"The bill would have gutted the Endangered Species Act," said Laurie MacDonald, chair of the Club's Endangered Species and Habitats campaign. "You'd have to go out and intentionally shoot an endangered species to face any legal action."
She was referring to S. 1180, the Endangered Species Recovery Act, authored by Sen. Dirk Kempthorne (R-Idaho). In the last Congress, it gained enough momentum to get close to a floor vote - and almost certain passage - several times.
Sen. Harry Reid's (D-Nev.) name on the bill made it even worse. He and Sen. Max Baucus (D-Mont.) originally supported the bill, and as known conservation leaders, their approval made the bill look like a moderate, bi-partisan consensus, not an attack opposed by nearly every environmental group in the country.
That Secretary Bruce Babbitt supported the bill made Club activists even more fearful. "If it had hit the Senate floor, it may well have passed," said Elyssa Rosen, the Club's regional representative for California/Nevada/ Hawaii. "That was pretty scary."
Fortunately, the floor vote kept getting delayed.
Rosen and other activists used the borrowed time to put the pressure on Reid. "We postcarded him to death," she said. Reid saw the writing on the wall - and the signatures on the cards.
"As a result of the grassroots work to stir up controversy, even former proponents like Reid were happy to see the bill stymied," said Melinda Pierce, the Club's Washington, D.C., representative for endangered species issues.
The work of people like Kevin Finney, who cultivated and motivated wildlife activists in the waning days of Congress, was also key to the death of the bill. Finney phoned people tirelessly to get them to call their senators when the Kempthorne bill was threatening to make an appearance on the Senate floor.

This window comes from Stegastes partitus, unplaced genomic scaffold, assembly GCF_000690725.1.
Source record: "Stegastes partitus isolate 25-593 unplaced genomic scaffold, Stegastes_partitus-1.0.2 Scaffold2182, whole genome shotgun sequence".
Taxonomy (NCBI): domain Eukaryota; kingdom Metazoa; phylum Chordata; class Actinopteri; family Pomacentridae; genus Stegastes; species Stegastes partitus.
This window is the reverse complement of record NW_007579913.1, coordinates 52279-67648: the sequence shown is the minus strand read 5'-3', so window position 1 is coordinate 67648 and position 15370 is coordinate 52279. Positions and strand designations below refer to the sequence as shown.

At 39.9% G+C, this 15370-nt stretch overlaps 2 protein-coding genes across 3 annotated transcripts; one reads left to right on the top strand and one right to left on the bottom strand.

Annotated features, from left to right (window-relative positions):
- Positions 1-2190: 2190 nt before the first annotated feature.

As the thinly disguised bill stalled in the Senate, a worthy House counterpart, Rep. George Miller's (D-Calif.) bill, H.R. 2351, also called the Endangered Species Recovery Act, had gathered steam. Miller has said he will bring it up for debate early in 1999. Hopeful advocates like MacDonald and others have praised the bill for its sound science and the provisions it contains to improve habitat conservation plans. An HCP spells out the measures a landowner will take to offset development impacts on a species.
The Alabama beach mouse court case earlier this year showed lawmakers that weak HCPs, which don't adequately protect a species in the face of nearby development, won't pass muster. Represented by the Earthjustice Legal Defense Fund, the Club sued the U.S. Fish and Wildlife Service over the inadequate HCP for a development on the Alabama coast line . . . and won.
It's not all roses: In Yellowstone, Fish and Wildlife has proposed delisting the grizzly bear. Louisa Wilcox, project coordinator for the Club's Grizzly Bear Ecosystem Project, sees the move as premature and believes it could drive the lumbering mammal to extinction. It's the kind of fight that Pierce expects more of in the coming year. "We'll continue to see attacks on full funding for ESA protections, not just the law itself. We may see the budget for listing programs and recovery efforts slashed during the appropriations process."
But there's something to look forward to. After he distanced himself from the Kempthorne bill, Reid went on to win re-election by a paper-thin margin. "We're going to ask him to support a strong bill in the Senate that Sen. Frank Lautenberg (D-N.J.) is going to sponsor," said Rosen. "We need Reid's leadership and we're looking forward to working with him."
Go on to the next article, "Law Program's Yosemite Win Crowns Strong Year."
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